Gordon decided at an early age that she wanted to follow suit and travel to different countries to help people in remote communities; however, as she grew older, she realized that there was a need closer to home – especially in underserved areas – for physicians who had a better understanding of these communities and the people living in them. 

“When I got into college, I started to become more aware of the health disparities in America, especially among certain races or socioeconomic classes, and also hearing from family members who weren’t having the best experiences with their doctors, and I felt like I might be just as useful here,” she explained. “Wanting to give back to the community was my biggest reason for wanting to become a doctor.”

Another of Gordon’s goals growing up was to be the first member of her immediate family to go college. She applied, and was accepted, to The University of Texas (UT) at Austin, where she received a degree in Human Development and Family Sciences. 

“I always knew I wanted to pursue medicine, but in college I wanted to explore something outside of a typical premed degree. I thought it would be helpful to understand the development of human relationships and how they impact healthcare decisions,” she said. “This became a great talking point in a few of my residency interviews.”

After graduating from college, Gordon enthusiastically moved out on her own, got a full-time job, and starting working on her medical school applications – all while studying for the MCAT. 

“It was definitely a lot to deal with in one summer, and I didn’t put together the best application the first time,” she said. “After taking my MCAT a second time and going through another round of applications, I started hearing about Caribbean medical schools from a friend, but at the time I didn’t really know anything about them.”

On a whim, Gordon decided to attend a Ross University School of Medicine (RUSM) Information Seminar in San Antonio.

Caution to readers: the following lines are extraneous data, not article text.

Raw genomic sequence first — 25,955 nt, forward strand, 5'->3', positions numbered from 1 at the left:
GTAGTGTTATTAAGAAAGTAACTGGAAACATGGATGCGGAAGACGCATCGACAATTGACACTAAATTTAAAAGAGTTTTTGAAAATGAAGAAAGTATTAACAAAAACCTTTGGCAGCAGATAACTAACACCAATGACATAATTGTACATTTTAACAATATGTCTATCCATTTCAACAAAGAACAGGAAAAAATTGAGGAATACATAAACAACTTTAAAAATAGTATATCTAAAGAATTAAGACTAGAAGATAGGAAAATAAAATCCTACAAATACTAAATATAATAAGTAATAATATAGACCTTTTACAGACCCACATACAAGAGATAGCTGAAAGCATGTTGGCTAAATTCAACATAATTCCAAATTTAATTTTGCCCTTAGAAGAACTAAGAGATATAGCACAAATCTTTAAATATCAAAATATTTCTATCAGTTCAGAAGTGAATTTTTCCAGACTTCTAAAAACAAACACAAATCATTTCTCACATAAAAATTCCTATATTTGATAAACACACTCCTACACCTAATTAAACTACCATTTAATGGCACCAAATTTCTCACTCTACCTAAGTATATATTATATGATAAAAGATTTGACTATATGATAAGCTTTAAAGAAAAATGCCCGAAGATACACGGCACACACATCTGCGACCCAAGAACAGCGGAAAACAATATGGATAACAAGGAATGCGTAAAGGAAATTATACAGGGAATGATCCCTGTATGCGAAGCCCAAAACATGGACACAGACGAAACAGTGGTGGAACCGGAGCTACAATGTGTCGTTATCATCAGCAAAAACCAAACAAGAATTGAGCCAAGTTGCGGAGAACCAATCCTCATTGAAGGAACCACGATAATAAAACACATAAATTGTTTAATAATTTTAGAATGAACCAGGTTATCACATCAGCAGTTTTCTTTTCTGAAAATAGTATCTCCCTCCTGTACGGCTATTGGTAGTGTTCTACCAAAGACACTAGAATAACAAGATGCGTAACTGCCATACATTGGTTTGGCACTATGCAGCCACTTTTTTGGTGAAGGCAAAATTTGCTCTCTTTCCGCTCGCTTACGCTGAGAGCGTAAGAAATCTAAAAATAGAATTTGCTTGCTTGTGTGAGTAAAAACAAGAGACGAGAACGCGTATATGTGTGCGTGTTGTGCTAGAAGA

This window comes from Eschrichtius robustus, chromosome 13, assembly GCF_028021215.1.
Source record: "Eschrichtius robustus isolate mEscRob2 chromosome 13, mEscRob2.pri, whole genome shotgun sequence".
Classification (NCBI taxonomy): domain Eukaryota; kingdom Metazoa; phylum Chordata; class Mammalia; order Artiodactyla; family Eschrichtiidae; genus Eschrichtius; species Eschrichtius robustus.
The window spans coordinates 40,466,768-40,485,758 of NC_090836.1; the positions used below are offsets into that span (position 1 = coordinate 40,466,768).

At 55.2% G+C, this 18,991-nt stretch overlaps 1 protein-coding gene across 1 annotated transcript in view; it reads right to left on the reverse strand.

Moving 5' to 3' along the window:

“I went from thinking there was about a 10 percent chance of applying on the way there to 100 percent wanting to apply,” she said. “The alumna who was speaking had a story that resonated so much with me – it was just completely in line with mine – and it seemed like the school had a bigger purpose that resonated with the reasons I wanted to become a doctor. So, I ended up applying and going the following May.” 

Gordon noted that she felt a great deal of support from RUSM during her medical school studies, which was something she was extremely grateful for. 

“I felt supported right from the beginning,” she said. “You have to do your part and stay on top of things, but Ross shows you the steps to take as you go. It’s your responsibility to do the work and find the resources that will help you learn the material, but Ross does provide all the tools you need to be successful.”

She continued, “When I’m a resident, no one is going to do my work or make decisions for me. Being a ‘Rossie’ became an advantage during my clinicals because they could see we were self-driven and there to work hard. I know this will definitely benefit me in the future.”

Almost from the get-go, Gordon’s had her heart set on securing an Internal Medicine residency at Santa Barbara Cottage Hospital – which is exactly what she did. 

“I was super excited after I got my first invitation to interview,” she said. “Overall, I got 26 invitations and went to about 13 of them. “My interviews were an eye-opening experience because I was sitting next to people from the top medical schools [and] that’s when I realized that we’re all given the same equal shot to a residency opening, which was amazing to see.”

She went on to explain that she chose Internal Medicine because it’s the “basis for everything,” and because she was drawn to the inpatient experience of working with different teams, interpreting daily labs and imaging, and talking with her patients in an acute setting. 

“Whatever area you decide to go into, you need to have that basic pathophysiology knowledge,” she said. “Going forward, I do have an interest in specializing in Gastroenterology, but am thinking more Hospitalist at this point. I really enjoy my time developing relationships with patients on the hospital floors.”

She continued, “I feel like I’ve come full circle. This program is a perfect fit for me since it combines all my desires of helping underserved communities, having the opportunity to mentor International Medical Graduates like myself, and finish my training where it all started – by the beach! I've always wanted to go to California and am excited for this new chapter in my life to begin. People thought these dreams would pass with time, but for me, they grew even stronger. It’s kind of surreal knowing that you finally achieved what you always set out to do. I’m happy to say that it’s finally all about to pay off.”

In 2020, 91% of RUSM students passed the initial step of the United States Medical Licensing Examination® (USMLE®) on the first attempt. And in 2021-2022, results show yet another strong year for RUSM with a 96% first-time residency attainment rate* thus far. Located on the island of Barbados and with a network of more than 15,000 alumni, RUSM is one of the largest providers of doctors for the U.S. healthcare system. RUSM graduates practice in all 50 states and in Puerto Rico.

*First time residency attainment rate is the percent of students attaining a 2022-23 residency position out of all graduates or expected graduates in 2021-22 who were active applicants in the 2022 NRMP match or who attained a residency position outside the NRMP match.